EZRA POUND was born on October 30, 1885, in Hailey, Idaho. He was the son of Homer Loomis Pound and Isabel Weston Pound. In later years, the sculptor Lekakis humourously referred to Ezra as “Homer’s son”, a mot that was repeated among the Greeks. Hailey was a frontier town, such as those that can be seen today on any American television screen. Homer Pound was employed in the government land office. Ezra recalls seeing some burly gentlemen striding about with large six shooters strapped to their waists. In 1888, Homer Pound was appointed assayer to the United States Mint in Philadelphia. The family was caught in the famed “Blizzard of ‘88” during their return to the East. They settled in Wyncote, Pennsylvania, a prosperous suburb, with such neighbors as a certain Mr. Curtis, who published a well-known periodical of that era.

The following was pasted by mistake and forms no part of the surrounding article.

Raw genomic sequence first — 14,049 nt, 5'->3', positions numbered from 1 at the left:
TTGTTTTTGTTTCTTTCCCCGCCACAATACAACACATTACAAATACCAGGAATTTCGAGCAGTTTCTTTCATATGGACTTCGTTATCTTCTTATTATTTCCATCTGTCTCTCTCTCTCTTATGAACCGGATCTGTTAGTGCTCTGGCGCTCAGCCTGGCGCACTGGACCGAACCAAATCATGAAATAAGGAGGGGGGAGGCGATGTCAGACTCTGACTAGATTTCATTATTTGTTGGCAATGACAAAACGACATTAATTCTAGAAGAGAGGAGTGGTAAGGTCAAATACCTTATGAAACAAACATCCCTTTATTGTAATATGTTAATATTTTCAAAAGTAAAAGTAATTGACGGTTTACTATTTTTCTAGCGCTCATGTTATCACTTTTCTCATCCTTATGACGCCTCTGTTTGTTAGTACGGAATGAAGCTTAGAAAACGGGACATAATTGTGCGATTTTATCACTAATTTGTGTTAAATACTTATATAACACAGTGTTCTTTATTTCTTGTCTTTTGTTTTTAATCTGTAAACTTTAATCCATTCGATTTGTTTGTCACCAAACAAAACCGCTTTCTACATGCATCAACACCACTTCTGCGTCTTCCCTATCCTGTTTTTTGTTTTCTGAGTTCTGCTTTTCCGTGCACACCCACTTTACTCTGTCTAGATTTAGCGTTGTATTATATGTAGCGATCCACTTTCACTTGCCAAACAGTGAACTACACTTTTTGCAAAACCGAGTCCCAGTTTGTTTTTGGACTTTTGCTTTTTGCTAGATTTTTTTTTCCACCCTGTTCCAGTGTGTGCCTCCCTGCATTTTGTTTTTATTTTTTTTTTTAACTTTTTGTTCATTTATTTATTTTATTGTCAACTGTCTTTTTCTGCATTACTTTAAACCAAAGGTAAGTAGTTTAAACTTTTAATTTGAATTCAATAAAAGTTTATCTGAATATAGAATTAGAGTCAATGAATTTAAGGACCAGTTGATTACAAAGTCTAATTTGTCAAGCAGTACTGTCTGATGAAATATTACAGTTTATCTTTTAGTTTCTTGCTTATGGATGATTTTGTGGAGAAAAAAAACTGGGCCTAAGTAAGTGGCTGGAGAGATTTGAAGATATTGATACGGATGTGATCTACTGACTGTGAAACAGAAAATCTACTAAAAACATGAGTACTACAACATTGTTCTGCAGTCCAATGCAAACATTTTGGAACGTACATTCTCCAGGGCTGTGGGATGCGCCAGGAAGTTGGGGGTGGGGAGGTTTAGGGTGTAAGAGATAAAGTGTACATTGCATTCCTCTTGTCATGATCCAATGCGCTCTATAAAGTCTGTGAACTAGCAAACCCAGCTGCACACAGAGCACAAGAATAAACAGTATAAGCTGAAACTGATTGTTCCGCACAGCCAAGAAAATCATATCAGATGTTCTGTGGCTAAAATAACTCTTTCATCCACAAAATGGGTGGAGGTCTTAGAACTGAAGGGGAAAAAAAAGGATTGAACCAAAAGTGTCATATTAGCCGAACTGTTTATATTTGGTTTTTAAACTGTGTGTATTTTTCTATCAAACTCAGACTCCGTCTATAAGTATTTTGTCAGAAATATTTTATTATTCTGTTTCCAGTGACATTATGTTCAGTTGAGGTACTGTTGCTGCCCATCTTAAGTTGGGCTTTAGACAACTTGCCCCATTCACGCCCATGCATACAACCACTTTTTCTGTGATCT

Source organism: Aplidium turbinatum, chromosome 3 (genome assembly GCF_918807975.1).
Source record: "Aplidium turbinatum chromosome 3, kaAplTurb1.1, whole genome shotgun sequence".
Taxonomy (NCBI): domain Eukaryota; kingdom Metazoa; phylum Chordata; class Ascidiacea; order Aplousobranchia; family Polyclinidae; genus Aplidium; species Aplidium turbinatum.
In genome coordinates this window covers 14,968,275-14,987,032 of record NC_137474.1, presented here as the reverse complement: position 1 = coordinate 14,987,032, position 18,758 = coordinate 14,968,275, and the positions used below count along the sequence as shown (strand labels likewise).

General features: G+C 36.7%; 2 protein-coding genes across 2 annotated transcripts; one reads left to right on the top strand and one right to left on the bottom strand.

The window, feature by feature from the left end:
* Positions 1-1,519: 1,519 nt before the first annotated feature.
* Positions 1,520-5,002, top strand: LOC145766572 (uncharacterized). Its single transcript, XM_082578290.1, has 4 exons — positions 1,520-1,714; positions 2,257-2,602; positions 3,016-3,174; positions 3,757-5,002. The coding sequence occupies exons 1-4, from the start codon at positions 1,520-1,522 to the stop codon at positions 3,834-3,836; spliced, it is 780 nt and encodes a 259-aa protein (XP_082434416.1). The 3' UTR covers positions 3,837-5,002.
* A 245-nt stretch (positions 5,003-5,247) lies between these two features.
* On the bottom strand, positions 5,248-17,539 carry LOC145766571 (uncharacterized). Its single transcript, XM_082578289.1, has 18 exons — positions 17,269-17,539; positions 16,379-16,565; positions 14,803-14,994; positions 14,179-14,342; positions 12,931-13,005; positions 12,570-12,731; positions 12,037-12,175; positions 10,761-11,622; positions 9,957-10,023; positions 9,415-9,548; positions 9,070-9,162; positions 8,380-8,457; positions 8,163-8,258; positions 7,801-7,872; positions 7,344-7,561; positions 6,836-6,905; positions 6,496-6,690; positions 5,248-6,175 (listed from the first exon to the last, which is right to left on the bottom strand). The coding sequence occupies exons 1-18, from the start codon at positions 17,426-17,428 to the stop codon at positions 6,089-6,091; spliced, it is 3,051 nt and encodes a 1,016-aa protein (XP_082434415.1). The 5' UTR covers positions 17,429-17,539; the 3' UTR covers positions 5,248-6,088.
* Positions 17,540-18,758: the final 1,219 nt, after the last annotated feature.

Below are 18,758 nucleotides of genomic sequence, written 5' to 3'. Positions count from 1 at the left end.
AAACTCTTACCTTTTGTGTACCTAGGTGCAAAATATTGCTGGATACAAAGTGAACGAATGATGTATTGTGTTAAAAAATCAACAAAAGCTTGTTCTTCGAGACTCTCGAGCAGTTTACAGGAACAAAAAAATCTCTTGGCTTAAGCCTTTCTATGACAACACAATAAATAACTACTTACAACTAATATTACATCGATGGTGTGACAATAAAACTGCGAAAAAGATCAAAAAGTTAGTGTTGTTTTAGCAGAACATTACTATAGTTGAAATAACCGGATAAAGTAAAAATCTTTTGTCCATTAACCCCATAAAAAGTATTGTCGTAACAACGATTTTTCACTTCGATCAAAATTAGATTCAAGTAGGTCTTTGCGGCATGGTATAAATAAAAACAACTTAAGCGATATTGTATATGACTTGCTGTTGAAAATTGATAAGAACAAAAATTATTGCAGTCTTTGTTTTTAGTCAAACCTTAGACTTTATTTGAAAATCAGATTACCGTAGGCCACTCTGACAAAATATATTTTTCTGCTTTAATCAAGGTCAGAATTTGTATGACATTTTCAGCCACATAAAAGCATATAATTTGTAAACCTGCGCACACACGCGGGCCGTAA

Ezra’s interest in money as a phenomenon, in contrast to the usual attitude toward money as something to get, is a legitimate one. His paternal grandfather, Thaddeus Coleman Pound, had been a pioneer railroad-builder and lumberman in Wisconsin. He served several terms as a Congressman and became an ardent advocate of monetary reform. While he was in Washington, his lumber interests were wiped out by the rapid expansion of the Weyerhaeuser firm. He returned home to salvage what he could, and for a time, he paid his workers in scrip money. Ezra inherited a few bills of this unique currency, and used one of them as an illustration for his own monetary theories.